• Sugar Intake

    Asked by alivenwell on Saturday, January 19, 2013

    Sugar Intake

    Does anybody know if consumption of sugar causes cancer to grow faster?

    9 Answers from the Community

    9 answers
    • nancyjac's Avatar
      nancyjac

      No it does not. This myth keeps cropping up periodically. He is what the Mayo clinic has to say about it.
      http://www.mayoclinic.com/health/cancer-causes/CA00085/NSECTIONGROUP=2

      about 4 years ago
    • po18guy's Avatar
      po18guy

      On principle, since "hard tumor" cancers are essentially living organs inside your body, you cannot starve them without starving yourself. You can starve cancer to death, but only if you die of starvation first.

      about 4 years ago
    • leepenn's Avatar
      leepenn

      You know, this is a super interesting question. I've read a few studies in the scientific literature that are exploring it. The answer is.... stay tuned! I've seen a few interesting studies looking at using a drug that is used in the treatment of diabetes that demonstrates lower incidences of cancer and recurrences... Do we know that it's an issue of sugar? No. But do with know that it is not an issue of sugar? Again, no.

      The best advice is to talk to your health care team and request information about the ideal diet for you. Perhaps they can even refer you to a nutritionist with experience in working with cancer patients.

      I think Mayo is giving the best answer based on limited data. But, new research may uncover new data demonstrating that sugar intake is connected to cancer or may uncover new data demonstrating that, while sugar isn't good for us, it doesn't affect cancer growth....

      I can say, with confidence, that limiting sugar is good for you. If a person can minimize, in particular, processed and refined sugar, that's just plain good all around. Research has shown us this again and again and again. Yet we are still inundated with foods loaded with unnatural sugars and highly refined sugars.

      So, your question makes me curious. Are you considering major changes to your diet?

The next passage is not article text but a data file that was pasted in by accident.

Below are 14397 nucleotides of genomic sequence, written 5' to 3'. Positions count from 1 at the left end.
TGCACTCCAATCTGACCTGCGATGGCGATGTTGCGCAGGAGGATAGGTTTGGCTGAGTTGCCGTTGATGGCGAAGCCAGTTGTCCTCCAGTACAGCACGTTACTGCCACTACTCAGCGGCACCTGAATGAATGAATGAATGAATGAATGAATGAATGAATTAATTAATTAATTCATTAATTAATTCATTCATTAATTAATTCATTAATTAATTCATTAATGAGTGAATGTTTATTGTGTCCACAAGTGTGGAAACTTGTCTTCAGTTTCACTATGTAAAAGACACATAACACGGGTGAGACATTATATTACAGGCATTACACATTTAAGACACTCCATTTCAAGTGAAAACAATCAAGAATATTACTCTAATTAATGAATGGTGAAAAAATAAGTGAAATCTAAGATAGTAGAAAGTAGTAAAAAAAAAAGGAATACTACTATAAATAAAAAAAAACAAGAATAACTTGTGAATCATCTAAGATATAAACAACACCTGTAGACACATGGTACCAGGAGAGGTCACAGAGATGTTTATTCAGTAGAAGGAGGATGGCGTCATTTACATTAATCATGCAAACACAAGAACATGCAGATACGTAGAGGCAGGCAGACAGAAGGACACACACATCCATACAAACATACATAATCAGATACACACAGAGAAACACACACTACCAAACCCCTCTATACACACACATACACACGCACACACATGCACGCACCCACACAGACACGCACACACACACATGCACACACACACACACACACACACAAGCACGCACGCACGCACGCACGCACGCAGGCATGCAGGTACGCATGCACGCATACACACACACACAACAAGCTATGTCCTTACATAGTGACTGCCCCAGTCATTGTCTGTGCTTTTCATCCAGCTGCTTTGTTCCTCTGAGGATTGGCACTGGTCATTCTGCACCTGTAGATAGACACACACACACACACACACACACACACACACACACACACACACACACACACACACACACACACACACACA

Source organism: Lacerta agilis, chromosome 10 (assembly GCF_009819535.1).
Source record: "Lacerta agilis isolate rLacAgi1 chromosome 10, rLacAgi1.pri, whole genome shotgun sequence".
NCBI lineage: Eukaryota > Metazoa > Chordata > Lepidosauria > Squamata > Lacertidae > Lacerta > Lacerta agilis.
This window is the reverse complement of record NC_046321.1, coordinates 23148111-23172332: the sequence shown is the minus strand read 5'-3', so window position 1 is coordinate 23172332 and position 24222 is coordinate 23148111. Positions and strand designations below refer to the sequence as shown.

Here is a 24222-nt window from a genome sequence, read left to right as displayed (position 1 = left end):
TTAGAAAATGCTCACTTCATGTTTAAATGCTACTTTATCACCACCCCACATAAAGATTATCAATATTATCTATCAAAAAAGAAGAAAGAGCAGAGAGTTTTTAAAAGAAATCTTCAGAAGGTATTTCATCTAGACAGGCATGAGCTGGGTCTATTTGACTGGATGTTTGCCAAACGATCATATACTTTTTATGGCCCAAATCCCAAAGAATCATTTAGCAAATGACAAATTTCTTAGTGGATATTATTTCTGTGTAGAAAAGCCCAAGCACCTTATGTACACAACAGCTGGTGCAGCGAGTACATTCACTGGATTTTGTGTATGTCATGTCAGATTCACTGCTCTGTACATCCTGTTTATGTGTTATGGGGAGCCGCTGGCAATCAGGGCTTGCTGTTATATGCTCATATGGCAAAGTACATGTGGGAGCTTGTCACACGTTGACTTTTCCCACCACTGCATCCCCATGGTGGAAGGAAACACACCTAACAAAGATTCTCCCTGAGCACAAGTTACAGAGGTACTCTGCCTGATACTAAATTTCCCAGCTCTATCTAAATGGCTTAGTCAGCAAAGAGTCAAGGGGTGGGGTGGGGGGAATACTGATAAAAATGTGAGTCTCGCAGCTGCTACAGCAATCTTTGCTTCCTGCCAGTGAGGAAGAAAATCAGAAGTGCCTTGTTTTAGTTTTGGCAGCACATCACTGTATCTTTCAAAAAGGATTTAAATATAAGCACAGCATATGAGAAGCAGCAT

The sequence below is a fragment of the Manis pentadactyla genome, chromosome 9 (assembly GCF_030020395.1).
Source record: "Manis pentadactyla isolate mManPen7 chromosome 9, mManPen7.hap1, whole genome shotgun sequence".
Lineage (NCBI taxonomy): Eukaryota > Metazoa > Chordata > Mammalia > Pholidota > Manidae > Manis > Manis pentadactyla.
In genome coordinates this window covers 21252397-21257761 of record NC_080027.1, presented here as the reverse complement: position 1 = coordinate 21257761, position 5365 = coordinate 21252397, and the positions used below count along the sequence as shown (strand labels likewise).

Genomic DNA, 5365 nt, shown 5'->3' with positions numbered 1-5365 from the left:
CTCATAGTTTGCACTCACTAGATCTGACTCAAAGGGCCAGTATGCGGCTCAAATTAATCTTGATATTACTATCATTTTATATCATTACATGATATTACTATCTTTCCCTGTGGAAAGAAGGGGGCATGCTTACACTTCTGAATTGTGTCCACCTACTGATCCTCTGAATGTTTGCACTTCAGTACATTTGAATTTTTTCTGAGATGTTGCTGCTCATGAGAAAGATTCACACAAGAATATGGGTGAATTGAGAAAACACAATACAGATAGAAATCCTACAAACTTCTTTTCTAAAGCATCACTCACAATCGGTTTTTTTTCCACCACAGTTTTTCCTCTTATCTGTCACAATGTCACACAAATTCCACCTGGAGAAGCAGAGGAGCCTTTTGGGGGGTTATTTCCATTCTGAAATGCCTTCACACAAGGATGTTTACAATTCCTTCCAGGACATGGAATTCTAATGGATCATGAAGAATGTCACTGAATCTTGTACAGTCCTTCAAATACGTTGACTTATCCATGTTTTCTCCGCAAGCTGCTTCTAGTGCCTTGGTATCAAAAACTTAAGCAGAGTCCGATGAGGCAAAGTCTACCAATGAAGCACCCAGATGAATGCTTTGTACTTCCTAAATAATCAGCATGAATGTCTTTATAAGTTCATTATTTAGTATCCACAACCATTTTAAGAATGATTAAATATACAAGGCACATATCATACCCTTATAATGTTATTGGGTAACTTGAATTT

about 4 years ago
    • nancyjac's Avatar
      nancyjac

      The thing is, even if you don't eat refined sugar, anything and everything you eat eventually become sugar, because that is the only way our bodies can utilize what we eat as energy. I'm not saying that cutting out refined sugar isn't a good thing, it is. But neither causes cancer to grow or not grow.

      about 4 years ago
    • po18guy's Avatar
      po18guy

      One solution may be limiting how cancer uses blood sugar. The question is, how do you limit cancer's use of sugar while not limiting the body's use of it? We have to have blood sugar to live. But, even if we do that, it raises the specter of the cancer then simply eating your muscle, bone or other tissue instead. Being on a maintenance dose of a recently experimental histone deacetylase inhibitor (HDAC Inhibitor) that essentially forces certain cancer cells to divide normally, I think that this may be pointing in the direction of the best hope against this disease in the near term. As well, a different HDAC Inhibitor (Vorinostat) has shown great progress against Graft versus Host Disease in the transplant world.

      about 4 years ago
    • carm's Avatar
      carm

      Hello, I am an oncology nurse and to answer your question malignancies absorb a sugar called sialic acid, a monosaccharide and one of the simple sugars produced by the human body. It is used as a marker when looking for metastatic disease. All cells of the body have sugar on their surface. The sugar we ingest is not the same. I hope this helps, Carm.

      about 4 years ago
    • alivenwell's Avatar
      alivenwell

      Although I do not have diabetes at this point, I thought it was interesting to be advised to eat simple carbs like pasta right before treatment. It is my impression that this type of food may prevent nausea; but I wondered if its immediate conversion to sugar in our bloodsteam impacted chemotherapy. It seems like there is an incredible connection between artificial sweeteners, diabetes and cancer in the modern world. I saw a special about specific areas on the planet where people eat primarily vegetable based diets. They experience no obesity, have no need to go to the gym, and are probably much more active. They average a high lifespan like the 90s or 100. I am really trying to give up diet soda and drink more water. That stuff seems highly addictive. And, I seem to crave sweets when I drink diet soda.

      about 4 years ago
    • SandiD's Avatar
      SandiD

      A healthy diet is important, but this a myth! During treatment, eat what agrees with you and don't worry.

      about 4 years ago
    • liznparadise's Avatar
      liznparadise

      My oncology nurse explained to me that everything we eat eventually turns to sugar. That is what all cells in the body need to live.

      about 4 years ago

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